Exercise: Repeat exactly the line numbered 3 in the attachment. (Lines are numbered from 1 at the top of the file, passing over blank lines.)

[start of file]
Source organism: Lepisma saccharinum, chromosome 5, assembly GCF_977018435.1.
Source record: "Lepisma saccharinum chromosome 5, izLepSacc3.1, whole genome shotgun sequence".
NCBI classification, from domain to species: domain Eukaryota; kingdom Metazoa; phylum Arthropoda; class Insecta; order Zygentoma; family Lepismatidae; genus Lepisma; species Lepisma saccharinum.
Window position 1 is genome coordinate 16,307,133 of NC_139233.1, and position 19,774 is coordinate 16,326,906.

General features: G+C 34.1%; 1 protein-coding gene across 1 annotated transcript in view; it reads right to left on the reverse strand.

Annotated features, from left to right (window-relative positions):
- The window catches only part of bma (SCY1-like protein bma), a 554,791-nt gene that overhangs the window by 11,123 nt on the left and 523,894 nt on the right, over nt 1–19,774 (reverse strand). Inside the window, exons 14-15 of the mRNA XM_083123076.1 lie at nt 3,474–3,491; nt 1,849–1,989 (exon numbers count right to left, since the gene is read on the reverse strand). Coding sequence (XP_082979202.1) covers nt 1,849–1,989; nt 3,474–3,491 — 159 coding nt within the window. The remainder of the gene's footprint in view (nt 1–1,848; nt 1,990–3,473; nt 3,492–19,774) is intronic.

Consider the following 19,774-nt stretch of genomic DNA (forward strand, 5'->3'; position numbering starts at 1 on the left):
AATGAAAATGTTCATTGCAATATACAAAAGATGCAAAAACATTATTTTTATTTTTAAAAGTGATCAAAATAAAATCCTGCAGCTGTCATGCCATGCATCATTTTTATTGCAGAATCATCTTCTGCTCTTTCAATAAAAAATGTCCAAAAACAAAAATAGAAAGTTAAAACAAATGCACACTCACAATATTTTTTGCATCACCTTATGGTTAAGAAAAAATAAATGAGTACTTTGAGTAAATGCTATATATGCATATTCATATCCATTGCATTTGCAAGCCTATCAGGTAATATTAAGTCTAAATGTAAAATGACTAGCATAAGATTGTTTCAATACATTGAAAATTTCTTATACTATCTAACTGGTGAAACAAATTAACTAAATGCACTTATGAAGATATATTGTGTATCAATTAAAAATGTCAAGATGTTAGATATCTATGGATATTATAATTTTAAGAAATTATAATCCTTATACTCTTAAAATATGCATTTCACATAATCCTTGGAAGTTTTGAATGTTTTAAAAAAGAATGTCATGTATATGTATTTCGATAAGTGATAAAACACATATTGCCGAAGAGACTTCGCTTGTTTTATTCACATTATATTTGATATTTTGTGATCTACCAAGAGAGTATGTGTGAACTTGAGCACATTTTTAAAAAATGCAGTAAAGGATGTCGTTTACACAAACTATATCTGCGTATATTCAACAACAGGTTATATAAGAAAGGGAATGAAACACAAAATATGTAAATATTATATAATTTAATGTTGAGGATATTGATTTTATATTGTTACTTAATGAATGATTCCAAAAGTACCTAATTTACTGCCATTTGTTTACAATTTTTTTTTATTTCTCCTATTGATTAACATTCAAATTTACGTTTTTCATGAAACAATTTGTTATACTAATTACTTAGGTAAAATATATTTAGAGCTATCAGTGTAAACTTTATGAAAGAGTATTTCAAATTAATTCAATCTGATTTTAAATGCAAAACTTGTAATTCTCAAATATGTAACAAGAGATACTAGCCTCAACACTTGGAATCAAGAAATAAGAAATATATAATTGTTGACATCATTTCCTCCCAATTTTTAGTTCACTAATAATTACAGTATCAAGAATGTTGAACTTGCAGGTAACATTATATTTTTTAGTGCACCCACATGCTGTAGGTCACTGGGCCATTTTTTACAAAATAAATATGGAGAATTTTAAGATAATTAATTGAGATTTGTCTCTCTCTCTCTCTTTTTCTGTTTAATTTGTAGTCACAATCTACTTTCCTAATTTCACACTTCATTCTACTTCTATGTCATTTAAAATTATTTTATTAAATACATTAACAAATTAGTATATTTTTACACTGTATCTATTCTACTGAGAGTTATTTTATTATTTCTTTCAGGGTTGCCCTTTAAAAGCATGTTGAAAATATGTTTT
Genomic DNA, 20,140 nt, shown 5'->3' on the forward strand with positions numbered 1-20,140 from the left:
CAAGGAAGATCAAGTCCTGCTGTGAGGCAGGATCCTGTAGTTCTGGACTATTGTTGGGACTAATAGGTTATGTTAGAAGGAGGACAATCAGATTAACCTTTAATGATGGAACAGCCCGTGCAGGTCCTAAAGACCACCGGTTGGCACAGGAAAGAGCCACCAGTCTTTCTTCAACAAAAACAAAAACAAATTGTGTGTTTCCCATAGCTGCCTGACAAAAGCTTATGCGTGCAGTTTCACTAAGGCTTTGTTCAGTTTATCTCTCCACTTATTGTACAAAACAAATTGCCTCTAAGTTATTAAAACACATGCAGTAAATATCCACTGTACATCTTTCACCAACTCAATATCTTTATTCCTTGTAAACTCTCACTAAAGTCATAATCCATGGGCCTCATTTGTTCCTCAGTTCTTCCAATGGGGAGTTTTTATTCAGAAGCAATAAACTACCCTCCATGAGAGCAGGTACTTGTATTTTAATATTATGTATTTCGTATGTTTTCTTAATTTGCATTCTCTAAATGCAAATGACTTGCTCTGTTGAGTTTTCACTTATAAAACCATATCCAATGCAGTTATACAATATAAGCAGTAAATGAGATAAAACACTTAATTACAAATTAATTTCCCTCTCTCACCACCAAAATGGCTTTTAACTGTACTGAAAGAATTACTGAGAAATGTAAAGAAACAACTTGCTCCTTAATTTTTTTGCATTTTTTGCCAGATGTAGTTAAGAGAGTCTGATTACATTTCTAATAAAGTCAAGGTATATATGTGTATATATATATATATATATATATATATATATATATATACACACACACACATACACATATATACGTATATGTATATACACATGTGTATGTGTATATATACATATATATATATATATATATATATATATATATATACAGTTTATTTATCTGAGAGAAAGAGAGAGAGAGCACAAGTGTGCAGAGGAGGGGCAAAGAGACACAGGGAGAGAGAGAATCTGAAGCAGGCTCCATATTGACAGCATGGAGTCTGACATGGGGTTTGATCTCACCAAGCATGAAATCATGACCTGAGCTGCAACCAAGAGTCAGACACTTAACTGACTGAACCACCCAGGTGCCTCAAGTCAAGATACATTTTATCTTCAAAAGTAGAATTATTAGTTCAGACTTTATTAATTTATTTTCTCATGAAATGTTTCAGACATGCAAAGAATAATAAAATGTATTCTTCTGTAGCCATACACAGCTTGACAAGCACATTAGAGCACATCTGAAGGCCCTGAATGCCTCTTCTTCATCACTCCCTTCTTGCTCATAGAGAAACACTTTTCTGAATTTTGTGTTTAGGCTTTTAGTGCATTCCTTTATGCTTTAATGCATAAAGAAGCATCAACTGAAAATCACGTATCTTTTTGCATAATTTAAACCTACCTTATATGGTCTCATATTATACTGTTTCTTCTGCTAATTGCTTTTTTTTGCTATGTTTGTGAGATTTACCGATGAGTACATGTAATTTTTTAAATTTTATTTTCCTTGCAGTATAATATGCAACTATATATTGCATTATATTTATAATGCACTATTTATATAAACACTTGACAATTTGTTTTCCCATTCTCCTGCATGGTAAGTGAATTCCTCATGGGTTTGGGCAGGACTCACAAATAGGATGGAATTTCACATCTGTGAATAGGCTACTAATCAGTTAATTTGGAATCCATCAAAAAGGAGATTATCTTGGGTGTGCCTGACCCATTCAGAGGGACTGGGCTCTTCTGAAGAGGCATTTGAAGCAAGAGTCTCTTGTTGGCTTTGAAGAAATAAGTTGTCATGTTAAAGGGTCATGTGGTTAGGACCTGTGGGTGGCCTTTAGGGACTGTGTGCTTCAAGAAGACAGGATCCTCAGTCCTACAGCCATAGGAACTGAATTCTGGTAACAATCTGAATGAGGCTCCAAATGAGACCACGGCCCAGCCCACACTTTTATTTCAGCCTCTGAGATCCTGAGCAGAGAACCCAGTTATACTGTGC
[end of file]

NCBI classification, from domain to species: domain Eukaryota; kingdom Metazoa; phylum Arthropoda; class Insecta; order Zygentoma; family Lepismatidae; genus Lepisma; species Lepisma saccharinum.